Readers of Coin Update News often bid on or order coins online, typically from portals like eBay, iCollector, Auction Zip or Proxibid. Sellers on eBay are more astute when it comes terms of service, primarily because they want good feedback on their sales. Not so with auctioneers who sell coin estates, often through Proxibid, which like eBay has begun rating sellers and will release those data later in the year.
This article explores all the service terms you must deal with when you place a bid in an online auction.
Here is a typical service term from one of Proxibid’s sellers:
All property is sold “AS IS,” and ALL SALES ARE FINAL. Buyer has no right of return after an item has been declared “sold.”
This particular seller is typical of Proxibid newbies that seem to be signed up by the sales team and then left to their own devices until someone complains to quality control, which is why Proxiblog.org was inaugurated four years ago to uphold numismatic standards on the portal. When Proxiblog began posting, Proxibid had to be convinced that there was something called The Hobby Protection Act and that auctioneers could not sell counterfeit coins as genuine.
To the company’s credit, its Unified User Agreement now upholds numismatic standards when it comes to counterfeits. Some excerpts:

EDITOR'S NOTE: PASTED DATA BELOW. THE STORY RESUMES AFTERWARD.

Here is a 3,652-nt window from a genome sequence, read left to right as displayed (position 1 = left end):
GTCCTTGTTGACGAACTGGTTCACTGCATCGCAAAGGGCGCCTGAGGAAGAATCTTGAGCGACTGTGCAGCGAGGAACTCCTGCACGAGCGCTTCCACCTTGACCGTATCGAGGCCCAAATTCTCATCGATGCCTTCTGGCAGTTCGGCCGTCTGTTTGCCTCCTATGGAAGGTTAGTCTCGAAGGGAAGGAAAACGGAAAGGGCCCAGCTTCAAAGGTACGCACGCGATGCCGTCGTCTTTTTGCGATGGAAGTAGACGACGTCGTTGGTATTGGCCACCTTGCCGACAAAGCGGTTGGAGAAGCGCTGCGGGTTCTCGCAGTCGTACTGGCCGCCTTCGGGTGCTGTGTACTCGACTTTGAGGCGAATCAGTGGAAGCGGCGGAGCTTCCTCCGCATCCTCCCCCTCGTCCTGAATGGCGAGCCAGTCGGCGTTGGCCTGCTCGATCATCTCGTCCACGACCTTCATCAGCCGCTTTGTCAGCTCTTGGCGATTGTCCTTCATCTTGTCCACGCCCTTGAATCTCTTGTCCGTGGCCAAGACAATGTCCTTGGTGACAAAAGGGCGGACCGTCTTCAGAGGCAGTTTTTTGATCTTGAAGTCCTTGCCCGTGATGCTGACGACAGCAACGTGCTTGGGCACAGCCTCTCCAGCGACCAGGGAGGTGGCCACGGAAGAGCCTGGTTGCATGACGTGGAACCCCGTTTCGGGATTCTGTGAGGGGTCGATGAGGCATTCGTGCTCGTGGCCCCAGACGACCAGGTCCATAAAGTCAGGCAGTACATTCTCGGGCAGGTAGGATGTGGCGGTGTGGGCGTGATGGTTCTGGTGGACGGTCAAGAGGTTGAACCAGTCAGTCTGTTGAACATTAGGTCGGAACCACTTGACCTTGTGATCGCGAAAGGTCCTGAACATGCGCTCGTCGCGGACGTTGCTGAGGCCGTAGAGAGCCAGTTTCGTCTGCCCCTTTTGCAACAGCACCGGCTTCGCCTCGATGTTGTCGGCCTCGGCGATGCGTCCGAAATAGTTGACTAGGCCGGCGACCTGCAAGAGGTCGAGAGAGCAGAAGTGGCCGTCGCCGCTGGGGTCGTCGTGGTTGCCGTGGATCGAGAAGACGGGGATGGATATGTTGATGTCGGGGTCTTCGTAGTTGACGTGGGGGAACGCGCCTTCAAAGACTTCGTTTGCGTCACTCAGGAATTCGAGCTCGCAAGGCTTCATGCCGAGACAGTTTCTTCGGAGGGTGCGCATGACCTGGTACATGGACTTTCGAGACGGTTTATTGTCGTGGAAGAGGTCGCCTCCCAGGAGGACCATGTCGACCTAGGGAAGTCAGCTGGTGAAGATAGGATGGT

5. Default Event Terms. 16. If, within a reasonable amount of time, Buyer gives notice in writing to Seller that the lot so sold is a counterfeit and after such notice the Buyer returns the lot to Seller in the same condition as when sold, and establishes to the satisfaction of Seller that the returned lot is in fact a counterfeit, Seller as agent for the consignor will rescind the sale and refund the purchase price.
Another section of Proxibid’s service terms (6.3 Dispute Resolution) notes that if a seller loses a claim “because the item sold is counterfeit, Seller will be required to provide a full refund to the Buyer. Seller liability will include the full purchase price of the item and original shipping cost (and in some cases, Seller may not receive the item back).”
It has been an educational experience between Proxibid and Proxiblog. Proxibid can be one of the best venues to find coins, especially raw ones, from Internet-savvy sellers (most of them eBayers or guild-member coin dealers). A few bonafide auctioneers stand out, including Leonard Auction, Meares Auction, Weaver Auction, Western Auction and others. Visit Proxiblog and see favorite sellers in the right sidebar.
We have bid on, won and returned a half dozen counterfeit coins on Proxibid. In no case did the seller insist that “all sales are final.”
Here is an example:
This was deemed a fake probably made in Lebanon in the 1970s. It was detected using John Dannreuther’s Official Guide to Coin Grading and Counterfeit Detection.